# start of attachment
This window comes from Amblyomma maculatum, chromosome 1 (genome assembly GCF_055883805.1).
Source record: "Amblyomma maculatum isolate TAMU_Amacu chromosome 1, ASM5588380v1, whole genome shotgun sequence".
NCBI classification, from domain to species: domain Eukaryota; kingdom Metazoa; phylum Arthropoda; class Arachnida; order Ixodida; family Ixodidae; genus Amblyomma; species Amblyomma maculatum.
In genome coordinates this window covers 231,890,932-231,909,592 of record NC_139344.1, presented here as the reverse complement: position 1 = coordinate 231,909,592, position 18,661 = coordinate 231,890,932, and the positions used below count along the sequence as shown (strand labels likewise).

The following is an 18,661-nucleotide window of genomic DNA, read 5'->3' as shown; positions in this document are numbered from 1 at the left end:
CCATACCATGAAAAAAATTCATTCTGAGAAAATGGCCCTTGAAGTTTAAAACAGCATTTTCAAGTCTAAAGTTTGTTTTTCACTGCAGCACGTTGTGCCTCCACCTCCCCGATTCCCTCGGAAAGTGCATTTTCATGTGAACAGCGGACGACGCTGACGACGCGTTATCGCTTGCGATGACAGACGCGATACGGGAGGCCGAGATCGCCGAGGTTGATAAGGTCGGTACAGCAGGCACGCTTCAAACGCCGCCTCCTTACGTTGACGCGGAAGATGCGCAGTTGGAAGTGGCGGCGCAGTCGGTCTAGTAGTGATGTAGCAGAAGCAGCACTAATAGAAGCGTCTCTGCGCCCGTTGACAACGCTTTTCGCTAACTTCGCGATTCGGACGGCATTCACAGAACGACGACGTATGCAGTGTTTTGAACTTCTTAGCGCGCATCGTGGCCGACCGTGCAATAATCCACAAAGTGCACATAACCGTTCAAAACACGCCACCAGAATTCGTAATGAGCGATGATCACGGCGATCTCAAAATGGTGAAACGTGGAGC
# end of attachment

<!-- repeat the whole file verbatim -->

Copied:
This window comes from Amblyomma maculatum, chromosome 1 (genome assembly GCF_055883805.1).
Source record: "Amblyomma maculatum isolate TAMU_Amacu chromosome 1, ASM5588380v1, whole genome shotgun sequence".
NCBI classification, from domain to species: domain Eukaryota; kingdom Metazoa; phylum Arthropoda; class Arachnida; order Ixodida; family Ixodidae; genus Amblyomma; species Amblyomma maculatum.
In genome coordinates this window covers 231,890,932-231,909,592 of record NC_139344.1, presented here as the reverse complement: position 1 = coordinate 231,909,592, position 18,661 = coordinate 231,890,932, and the positions used below count along the sequence as shown (strand labels likewise).

The following is an 18,661-nucleotide window of genomic DNA, read 5'->3' as shown; positions in this document are numbered from 1 at the left end:
CCATACCATGAAAAAAATTCATTCTGAGAAAATGGCCCTTGAAGTTTAAAACAGCATTTTCAAGTCTAAAGTTTGTTTTTCACTGCAGCACGTTGTGCCTCCACCTCCCCGATTCCCTCGGAAAGTGCATTTTCATGTGAACAGCGGACGACGCTGACGACGCGTTATCGCTTGCGATGACAGACGCGATACGGGAGGCCGAGATCGCCGAGGTTGATAAGGTCGGTACAGCAGGCACGCTTCAAACGCCGCCTCCTTACGTTGACGCGGAAGATGCGCAGTTGGAAGTGGCGGCGCAGTCGGTCTAGTAGTGATGTAGCAGAAGCAGCACTAATAGAAGCGTCTCTGCGCCCGTTGACAACGCTTTTCGCTAACTTCGCGATTCGGACGGCATTCACAGAACGACGACGTATGCAGTGTTTTGAACTTCTTAGCGCGCATCGTGGCCGACCGTGCAATAATCCACAAAGTGCACATAACCGTTCAAAACACGCCACCAGAATTCGTAATGAGCGATGATCACGGCGATCTCAAAATGGTGAAACGTGGAGC